Anna McNay

Review of Frieze Talks: Sexuality, Politics and Protest at Frieze London Art Fair 2013


Frieze London Art
Fair 2013

Frieze Talks:
Sexuality, Politics and Protest

Friday 18 October
2013, 13:30

Neil Bartlett (Theatre Director, Author and Performer,

Marlene McCarty (Artist, New York)

Zanele Muholi (Photographer, Johannesburg)

Chair: Jennifer Kabat (Writer, New York)

Political theorist Hannah Arendt (1906-1975) drew a strict
distinction between ‘labour’ (‘animal laborans’) – the biological processes of
the human body: spontaneous growth, metabolism, and eventual decay; ‘work’ (‘homo
faber’) – once you start employing implements and separating yourself from
nature, creating an artificial world of things; and ‘action’ (‘vita activa’) –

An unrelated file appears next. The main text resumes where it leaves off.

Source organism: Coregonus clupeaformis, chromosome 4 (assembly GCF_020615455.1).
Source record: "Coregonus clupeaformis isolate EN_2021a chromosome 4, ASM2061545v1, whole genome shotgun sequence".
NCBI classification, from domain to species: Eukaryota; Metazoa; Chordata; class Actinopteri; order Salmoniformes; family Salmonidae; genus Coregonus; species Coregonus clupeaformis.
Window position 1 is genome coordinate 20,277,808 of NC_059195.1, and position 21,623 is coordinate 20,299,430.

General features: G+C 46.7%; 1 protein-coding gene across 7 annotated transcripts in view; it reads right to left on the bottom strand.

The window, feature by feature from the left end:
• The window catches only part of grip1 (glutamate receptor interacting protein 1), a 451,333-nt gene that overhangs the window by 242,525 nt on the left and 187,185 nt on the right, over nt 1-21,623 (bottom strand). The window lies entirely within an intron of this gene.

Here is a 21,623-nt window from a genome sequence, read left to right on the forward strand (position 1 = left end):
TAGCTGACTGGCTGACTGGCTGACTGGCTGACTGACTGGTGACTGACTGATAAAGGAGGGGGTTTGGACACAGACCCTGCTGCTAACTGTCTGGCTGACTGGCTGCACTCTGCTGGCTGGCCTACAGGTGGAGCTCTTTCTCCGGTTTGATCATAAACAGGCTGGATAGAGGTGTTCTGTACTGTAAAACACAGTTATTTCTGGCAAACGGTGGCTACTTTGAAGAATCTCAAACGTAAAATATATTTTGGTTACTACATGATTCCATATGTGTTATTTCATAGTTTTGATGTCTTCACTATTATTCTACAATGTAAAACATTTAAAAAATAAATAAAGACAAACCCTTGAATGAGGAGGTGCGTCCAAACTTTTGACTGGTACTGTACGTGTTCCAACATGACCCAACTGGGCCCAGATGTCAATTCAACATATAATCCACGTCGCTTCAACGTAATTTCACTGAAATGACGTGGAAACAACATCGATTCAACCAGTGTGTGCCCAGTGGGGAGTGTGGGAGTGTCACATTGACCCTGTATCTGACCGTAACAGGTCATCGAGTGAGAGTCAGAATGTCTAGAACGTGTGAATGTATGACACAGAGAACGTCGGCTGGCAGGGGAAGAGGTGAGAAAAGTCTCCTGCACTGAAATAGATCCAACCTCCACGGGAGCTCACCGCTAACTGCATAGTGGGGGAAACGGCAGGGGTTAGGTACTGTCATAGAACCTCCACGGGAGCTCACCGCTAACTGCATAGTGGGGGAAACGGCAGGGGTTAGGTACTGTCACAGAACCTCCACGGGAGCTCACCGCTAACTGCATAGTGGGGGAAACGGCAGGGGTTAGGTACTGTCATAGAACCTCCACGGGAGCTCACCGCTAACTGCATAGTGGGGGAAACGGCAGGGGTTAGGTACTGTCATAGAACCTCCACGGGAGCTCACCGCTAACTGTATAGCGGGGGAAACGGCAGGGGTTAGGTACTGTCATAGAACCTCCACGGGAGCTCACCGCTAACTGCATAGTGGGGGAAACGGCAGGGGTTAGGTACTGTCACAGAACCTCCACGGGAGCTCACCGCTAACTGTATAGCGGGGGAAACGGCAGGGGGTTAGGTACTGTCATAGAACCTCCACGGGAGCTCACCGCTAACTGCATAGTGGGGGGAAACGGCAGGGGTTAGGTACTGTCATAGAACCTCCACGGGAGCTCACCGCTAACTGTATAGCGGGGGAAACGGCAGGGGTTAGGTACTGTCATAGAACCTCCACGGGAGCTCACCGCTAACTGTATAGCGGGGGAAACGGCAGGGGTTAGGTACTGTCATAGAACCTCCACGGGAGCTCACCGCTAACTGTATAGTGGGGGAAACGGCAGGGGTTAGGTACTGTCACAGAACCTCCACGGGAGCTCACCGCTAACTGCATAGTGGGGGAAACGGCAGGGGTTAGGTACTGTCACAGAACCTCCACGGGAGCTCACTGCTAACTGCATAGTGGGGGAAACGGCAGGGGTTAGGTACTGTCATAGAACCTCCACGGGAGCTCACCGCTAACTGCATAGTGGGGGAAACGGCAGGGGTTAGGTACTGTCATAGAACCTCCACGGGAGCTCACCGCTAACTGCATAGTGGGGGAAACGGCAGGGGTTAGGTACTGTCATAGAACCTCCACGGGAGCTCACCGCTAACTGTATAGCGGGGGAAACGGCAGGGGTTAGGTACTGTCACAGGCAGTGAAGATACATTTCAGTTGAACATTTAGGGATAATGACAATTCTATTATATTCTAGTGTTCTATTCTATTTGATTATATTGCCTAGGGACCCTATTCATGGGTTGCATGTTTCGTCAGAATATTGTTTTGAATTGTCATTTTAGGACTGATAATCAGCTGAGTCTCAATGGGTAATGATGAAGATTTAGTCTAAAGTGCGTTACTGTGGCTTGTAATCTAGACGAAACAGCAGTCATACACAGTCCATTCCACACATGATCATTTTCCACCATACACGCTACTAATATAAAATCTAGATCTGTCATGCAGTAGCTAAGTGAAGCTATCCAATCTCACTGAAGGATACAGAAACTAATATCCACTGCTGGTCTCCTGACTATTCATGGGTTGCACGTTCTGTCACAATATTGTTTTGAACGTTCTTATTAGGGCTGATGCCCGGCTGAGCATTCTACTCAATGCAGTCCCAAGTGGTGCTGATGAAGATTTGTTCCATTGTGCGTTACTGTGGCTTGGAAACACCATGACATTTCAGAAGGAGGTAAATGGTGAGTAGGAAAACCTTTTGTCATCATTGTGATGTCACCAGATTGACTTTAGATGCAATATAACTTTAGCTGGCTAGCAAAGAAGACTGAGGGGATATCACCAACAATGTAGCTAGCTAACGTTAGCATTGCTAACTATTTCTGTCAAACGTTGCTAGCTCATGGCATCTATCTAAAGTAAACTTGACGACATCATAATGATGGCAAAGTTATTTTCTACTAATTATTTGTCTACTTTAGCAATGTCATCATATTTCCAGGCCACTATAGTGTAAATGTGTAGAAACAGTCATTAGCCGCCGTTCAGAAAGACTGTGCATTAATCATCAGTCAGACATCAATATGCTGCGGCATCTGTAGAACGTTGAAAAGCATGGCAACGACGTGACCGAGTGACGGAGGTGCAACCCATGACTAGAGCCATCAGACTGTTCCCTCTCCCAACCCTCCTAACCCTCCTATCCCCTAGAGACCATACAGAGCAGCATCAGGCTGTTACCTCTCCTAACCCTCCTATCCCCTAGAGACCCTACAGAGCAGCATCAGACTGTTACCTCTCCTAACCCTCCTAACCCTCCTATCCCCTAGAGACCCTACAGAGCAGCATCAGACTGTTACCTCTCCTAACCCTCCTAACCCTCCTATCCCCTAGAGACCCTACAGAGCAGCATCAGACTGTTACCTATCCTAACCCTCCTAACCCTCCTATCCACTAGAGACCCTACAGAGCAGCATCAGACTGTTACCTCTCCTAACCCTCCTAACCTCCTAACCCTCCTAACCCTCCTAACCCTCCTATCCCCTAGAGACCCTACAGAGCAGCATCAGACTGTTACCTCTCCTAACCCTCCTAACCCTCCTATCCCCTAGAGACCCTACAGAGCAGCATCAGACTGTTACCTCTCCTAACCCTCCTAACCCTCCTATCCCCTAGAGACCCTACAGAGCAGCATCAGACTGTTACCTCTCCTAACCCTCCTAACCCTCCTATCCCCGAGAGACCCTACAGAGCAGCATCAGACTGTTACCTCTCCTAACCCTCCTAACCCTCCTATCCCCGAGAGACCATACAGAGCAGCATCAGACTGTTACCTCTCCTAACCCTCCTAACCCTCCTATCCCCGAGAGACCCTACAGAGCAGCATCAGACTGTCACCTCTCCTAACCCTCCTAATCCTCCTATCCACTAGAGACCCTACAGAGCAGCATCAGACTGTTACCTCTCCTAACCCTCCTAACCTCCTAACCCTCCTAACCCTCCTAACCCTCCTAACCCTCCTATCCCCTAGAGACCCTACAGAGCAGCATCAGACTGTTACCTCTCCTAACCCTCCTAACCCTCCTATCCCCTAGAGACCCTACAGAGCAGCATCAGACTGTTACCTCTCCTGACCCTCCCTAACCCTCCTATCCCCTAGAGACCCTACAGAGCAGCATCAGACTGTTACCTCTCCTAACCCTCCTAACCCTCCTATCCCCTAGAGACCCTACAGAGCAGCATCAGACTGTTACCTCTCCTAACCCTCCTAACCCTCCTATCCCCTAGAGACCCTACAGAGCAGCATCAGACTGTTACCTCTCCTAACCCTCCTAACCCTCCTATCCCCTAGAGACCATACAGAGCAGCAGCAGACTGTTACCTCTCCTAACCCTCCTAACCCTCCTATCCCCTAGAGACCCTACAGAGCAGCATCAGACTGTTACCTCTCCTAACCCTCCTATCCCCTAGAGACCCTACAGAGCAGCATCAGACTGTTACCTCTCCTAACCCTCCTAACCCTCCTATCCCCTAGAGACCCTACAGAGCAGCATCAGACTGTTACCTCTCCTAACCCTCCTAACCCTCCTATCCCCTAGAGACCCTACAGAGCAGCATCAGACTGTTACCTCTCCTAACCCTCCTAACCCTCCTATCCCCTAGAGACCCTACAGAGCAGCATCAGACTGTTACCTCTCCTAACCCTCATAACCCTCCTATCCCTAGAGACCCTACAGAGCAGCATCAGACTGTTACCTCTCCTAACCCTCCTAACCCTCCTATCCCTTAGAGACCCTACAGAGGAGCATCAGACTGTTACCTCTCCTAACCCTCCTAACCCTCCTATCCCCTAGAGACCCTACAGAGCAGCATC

political acts, such as speech acts, which separate and distinguish one man
from another, but which take place directly between men without the
intermediary of things or matter. As such, she placed art firmly within the
realm of work, not action, since, generally speaking, it creates a tangible

Obviously, however, things are not quite this clear cut. For
starters, art, if you allow for performance art in particular, does not always
leave behind a tangible trace. Moreover, however, art is very commonly employed
for political purposes: to express a particular viewpoint, or to protest
against the status quo. 

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